A common narrative in American women’s history has been that women were passed over for inheritance. They were trophies, assigned husbands, and expected to breed children. Teachers maintained this narrative, declaring that this “traditional” life for women in the United States remained the same until they were eligible to vote in 1920. Intentional or not, Virginia standards of learning do not require that the experience of women throughout American history be included in the classroom except for their influence in colonial Jamestown in elementary school and a discussion of the suffrage movement roughly four times in high school.1 The reason that this is worth mentioning is because Virginia students are unaware of the impact of women in the United States unless teachers are inclined to add them to the curriculum and teach beyond a test.
One example of this oversight can be found in Alexandria, Virginia. The 1860 U.S. Census shows a seventy-two-year-old white, English immigrant female with $2,000 of property.2 This woman, Ann Fisher, presented an interesting new angle to the continuous erasure of women in U.S. history. The family in the home consisted of Jacob Roxberry and his wife, Elizabeth Roxberry, and their four children: Asa, George, Virginia, and Alice.3 This family was born in Virginia but Ann Fisher was the head of household.4 The Roxberrys were tenants at Fisher’s property with $100 in taxable income.5
Research through newspapers clarified that the property was hers when there were months of unpaid property taxes that resulted in the sale of her property.6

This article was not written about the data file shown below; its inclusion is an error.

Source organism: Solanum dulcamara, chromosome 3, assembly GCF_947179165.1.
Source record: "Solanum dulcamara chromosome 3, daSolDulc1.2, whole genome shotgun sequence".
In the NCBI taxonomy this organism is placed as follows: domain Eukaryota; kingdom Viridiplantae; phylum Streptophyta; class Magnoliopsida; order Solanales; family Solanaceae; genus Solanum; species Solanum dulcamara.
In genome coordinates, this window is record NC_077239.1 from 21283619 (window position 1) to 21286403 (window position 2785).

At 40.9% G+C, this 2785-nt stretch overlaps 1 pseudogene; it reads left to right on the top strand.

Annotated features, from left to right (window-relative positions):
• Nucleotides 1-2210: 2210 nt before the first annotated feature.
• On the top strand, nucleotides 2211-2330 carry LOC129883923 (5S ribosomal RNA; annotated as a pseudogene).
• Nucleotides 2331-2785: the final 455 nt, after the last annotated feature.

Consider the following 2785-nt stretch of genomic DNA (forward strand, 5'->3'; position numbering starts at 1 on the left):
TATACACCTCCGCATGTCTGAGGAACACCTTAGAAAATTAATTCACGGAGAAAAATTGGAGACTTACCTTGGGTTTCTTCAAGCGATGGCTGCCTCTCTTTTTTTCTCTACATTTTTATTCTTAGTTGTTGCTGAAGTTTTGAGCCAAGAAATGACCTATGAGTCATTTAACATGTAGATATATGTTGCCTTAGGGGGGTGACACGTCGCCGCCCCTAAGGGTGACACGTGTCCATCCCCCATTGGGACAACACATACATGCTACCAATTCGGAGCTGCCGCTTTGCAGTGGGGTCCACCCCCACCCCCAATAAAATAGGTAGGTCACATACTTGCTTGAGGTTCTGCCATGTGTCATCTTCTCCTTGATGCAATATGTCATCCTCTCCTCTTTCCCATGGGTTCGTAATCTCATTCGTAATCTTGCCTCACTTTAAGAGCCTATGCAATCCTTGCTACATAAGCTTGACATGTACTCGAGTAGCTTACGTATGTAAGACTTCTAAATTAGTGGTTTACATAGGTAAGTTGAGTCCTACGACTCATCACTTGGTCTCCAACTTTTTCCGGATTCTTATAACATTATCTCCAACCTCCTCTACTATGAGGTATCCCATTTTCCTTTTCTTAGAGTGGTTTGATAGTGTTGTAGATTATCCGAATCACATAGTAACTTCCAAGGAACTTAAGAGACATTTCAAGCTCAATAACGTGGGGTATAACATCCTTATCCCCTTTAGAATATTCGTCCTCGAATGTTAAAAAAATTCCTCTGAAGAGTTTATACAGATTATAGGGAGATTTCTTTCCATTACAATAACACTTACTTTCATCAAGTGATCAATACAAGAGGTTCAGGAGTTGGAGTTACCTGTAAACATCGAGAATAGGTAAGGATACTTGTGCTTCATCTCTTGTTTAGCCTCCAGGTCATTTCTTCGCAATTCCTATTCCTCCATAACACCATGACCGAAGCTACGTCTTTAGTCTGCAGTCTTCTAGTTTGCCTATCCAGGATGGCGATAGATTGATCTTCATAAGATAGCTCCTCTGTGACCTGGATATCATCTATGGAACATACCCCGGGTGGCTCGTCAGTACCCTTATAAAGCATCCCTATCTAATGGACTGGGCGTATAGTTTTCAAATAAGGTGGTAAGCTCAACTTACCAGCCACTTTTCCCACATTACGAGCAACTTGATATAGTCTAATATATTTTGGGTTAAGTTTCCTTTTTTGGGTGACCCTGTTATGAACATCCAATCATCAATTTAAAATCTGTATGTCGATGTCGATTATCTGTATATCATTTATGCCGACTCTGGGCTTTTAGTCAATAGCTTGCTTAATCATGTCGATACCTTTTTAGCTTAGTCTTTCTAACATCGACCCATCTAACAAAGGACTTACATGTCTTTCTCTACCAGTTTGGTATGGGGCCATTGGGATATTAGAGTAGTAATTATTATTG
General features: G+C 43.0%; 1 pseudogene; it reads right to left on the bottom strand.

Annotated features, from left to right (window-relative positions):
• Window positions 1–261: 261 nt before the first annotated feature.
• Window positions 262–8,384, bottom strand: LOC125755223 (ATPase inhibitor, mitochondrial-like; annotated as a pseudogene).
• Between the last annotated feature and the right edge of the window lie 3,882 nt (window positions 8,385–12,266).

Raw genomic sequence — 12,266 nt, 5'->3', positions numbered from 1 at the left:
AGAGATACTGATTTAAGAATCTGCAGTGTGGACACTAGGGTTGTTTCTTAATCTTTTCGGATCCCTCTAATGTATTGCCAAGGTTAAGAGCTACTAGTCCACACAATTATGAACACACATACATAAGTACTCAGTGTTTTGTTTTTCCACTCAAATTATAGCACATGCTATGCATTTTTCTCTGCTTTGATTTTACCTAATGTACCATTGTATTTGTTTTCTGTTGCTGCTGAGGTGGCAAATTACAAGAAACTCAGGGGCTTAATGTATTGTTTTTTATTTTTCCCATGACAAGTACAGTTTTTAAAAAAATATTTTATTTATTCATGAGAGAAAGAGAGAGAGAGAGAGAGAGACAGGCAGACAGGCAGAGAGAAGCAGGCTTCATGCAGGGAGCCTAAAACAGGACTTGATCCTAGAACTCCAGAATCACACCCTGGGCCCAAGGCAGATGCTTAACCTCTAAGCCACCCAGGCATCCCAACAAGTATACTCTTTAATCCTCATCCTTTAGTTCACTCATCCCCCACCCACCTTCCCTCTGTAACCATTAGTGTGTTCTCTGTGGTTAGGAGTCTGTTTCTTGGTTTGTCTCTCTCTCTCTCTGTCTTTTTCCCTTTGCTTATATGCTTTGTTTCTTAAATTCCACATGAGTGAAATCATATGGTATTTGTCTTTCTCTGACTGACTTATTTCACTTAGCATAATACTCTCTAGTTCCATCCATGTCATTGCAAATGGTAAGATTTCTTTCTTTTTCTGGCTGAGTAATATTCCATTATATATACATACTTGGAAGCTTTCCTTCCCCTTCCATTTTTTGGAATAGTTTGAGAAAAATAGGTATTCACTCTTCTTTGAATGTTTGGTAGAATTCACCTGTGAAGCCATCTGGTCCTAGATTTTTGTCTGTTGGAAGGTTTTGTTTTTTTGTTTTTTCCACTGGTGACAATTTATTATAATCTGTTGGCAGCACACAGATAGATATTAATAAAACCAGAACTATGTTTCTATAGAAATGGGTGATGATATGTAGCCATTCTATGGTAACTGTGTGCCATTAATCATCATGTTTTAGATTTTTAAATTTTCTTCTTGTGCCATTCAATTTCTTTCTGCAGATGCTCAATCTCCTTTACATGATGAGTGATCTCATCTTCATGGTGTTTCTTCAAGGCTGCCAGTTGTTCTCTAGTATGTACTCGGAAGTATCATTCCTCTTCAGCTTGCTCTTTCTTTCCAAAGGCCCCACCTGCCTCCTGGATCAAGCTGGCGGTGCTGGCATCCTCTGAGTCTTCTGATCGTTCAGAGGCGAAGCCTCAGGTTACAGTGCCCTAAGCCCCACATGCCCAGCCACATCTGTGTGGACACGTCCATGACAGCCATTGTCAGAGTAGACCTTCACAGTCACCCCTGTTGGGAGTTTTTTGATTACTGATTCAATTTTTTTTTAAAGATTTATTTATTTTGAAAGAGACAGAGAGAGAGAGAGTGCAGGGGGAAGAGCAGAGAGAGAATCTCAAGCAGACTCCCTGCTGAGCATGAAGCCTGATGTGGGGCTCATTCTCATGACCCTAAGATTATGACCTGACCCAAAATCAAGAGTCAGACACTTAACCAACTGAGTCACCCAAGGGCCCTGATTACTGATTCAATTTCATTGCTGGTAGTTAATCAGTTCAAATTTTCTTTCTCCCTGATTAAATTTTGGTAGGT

Newspapers also announced her death, and noted that the property was given to her. The announcement was brief and released the morning after her death, stating she passed away at the age of eighty-one and was the “consort of the late Robert Fisher.”7 The obituary, released four days after her death on August 14, 1868, clarified that she had lived in Alexandria for fifty years, attended Old School Baptist church, and died without family.8 The obituary for Ann Fisher, declaring she died “surrounded by sorrowing friends” and was beloved by her church members, shows that she was involved and respected in the community of Alexandria.9
These two documents allow further research into her life by searching the church and her spouse. Unfortunately, in terms of newspaper articles, there are few other mentions of Ann Fisher. One instance is a call for someone to take unclaimed mail in her name before it was sent to the dead letter office.10 Another instance was her will being filed almost four years after her death.11
Robert Fisher, Ann Fisher’s husband, was also an English immigrant and died in Alexandria, Virginia in June 1849 of rheumatism.11 There are more details about his arrival to the United States than Ann’s. He arrived in Hampton, Virginia from a London or Portsmouth at the age of thirty-two on a ship named Henry Clay in May 1820; his occupation on the ship manifest was “farmer”.12 The logs for his arrival did not contain a passenger named Ann, or a variant of that spelling. Moreover, mathematically, she had settled in Alexandria at least two years before Robert Fisher arrived in Virginia. Unfortunately, mapping out their purpose for immigrating to the United States is not perfectly spelled out, but scholarly research, such as Invisible Immigrants by Charlotte Erickson, allows certain theories to be made. Robert Fisher came alone as a farmer and possibly first settled in Alexandria.
Erickson created three generalized groups of English and Scottish immigrants: immigrants uncertain of staying in the long-term, immigrants that intended to stay regardless of hardships, and those heavily connected to home while feeling disoriented.13 These three categories often correlated with one’s socio-economic class.14